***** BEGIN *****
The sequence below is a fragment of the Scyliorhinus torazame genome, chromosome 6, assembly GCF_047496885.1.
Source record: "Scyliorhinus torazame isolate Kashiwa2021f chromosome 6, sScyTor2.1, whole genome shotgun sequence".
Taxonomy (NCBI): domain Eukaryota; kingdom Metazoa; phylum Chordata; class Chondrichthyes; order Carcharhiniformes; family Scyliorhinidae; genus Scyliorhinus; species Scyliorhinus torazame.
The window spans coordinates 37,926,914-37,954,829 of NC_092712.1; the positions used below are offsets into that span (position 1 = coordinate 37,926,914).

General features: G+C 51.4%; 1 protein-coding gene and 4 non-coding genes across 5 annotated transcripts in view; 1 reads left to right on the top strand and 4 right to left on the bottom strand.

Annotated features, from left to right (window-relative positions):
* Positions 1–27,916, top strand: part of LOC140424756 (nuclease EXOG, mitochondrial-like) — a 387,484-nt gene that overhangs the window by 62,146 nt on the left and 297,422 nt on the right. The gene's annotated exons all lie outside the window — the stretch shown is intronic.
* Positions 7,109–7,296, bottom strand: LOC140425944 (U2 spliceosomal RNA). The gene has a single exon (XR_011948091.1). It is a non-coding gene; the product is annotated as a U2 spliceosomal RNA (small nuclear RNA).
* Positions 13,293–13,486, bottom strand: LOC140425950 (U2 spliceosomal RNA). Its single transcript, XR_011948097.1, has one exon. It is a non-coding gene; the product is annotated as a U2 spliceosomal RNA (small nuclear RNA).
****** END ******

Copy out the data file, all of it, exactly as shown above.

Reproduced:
The sequence below is a fragment of the Scyliorhinus torazame genome, chromosome 6, assembly GCF_047496885.1.
Source record: "Scyliorhinus torazame isolate Kashiwa2021f chromosome 6, sScyTor2.1, whole genome shotgun sequence".
Taxonomy (NCBI): domain Eukaryota; kingdom Metazoa; phylum Chordata; class Chondrichthyes; order Carcharhiniformes; family Scyliorhinidae; genus Scyliorhinus; species Scyliorhinus torazame.
The window spans coordinates 37,926,914-37,954,829 of NC_092712.1; the positions used below are offsets into that span (position 1 = coordinate 37,926,914).

General features: G+C 51.4%; 1 protein-coding gene and 4 non-coding genes across 5 annotated transcripts in view; 1 reads left to right on the top strand and 4 right to left on the bottom strand.

Annotated features, from left to right (window-relative positions):
* Positions 1–27,916, top strand: part of LOC140424756 (nuclease EXOG, mitochondrial-like) — a 387,484-nt gene that overhangs the window by 62,146 nt on the left and 297,422 nt on the right. The gene's annotated exons all lie outside the window — the stretch shown is intronic.
* Positions 7,109–7,296, bottom strand: LOC140425944 (U2 spliceosomal RNA). The gene has a single exon (XR_011948091.1). It is a non-coding gene; the product is annotated as a U2 spliceosomal RNA (small nuclear RNA).
* Positions 13,293–13,486, bottom strand: LOC140425950 (U2 spliceosomal RNA). Its single transcript, XR_011948097.1, has one exon. It is a non-coding gene; the product is annotated as a U2 spliceosomal RNA (small nuclear RNA).